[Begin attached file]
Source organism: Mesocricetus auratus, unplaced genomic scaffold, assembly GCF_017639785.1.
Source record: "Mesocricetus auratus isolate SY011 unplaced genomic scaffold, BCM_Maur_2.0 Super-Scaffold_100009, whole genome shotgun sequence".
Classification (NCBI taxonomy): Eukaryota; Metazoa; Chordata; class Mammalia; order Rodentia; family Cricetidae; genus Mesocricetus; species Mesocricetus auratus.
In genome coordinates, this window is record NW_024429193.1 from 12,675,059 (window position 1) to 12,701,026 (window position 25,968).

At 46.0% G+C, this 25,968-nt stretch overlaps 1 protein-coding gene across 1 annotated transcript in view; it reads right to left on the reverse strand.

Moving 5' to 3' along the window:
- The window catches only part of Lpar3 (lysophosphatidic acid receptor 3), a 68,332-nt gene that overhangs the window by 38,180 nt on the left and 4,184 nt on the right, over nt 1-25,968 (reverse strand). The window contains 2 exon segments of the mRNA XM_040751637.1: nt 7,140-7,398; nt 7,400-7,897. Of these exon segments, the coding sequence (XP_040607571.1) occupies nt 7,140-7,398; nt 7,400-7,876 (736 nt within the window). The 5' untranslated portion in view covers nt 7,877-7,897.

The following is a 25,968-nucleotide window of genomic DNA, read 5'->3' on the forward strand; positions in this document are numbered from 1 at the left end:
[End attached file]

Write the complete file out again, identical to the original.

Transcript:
Source organism: Mesocricetus auratus, unplaced genomic scaffold, assembly GCF_017639785.1.
Source record: "Mesocricetus auratus isolate SY011 unplaced genomic scaffold, BCM_Maur_2.0 Super-Scaffold_100009, whole genome shotgun sequence".
Classification (NCBI taxonomy): Eukaryota; Metazoa; Chordata; class Mammalia; order Rodentia; family Cricetidae; genus Mesocricetus; species Mesocricetus auratus.
In genome coordinates, this window is record NW_024429193.1 from 12,675,059 (window position 1) to 12,701,026 (window position 25,968).

At 46.0% G+C, this 25,968-nt stretch overlaps 1 protein-coding gene across 1 annotated transcript in view; it reads right to left on the reverse strand.

Moving 5' to 3' along the window:
- The window catches only part of Lpar3 (lysophosphatidic acid receptor 3), a 68,332-nt gene that overhangs the window by 38,180 nt on the left and 4,184 nt on the right, over nt 1-25,968 (reverse strand). The window contains 2 exon segments of the mRNA XM_040751637.1: nt 7,140-7,398; nt 7,400-7,897. Of these exon segments, the coding sequence (XP_040607571.1) occupies nt 7,140-7,398; nt 7,400-7,876 (736 nt within the window). The 5' untranslated portion in view covers nt 7,877-7,897.

The following is a 25,968-nucleotide window of genomic DNA, read 5'->3' on the forward strand; positions in this document are numbered from 1 at the left end: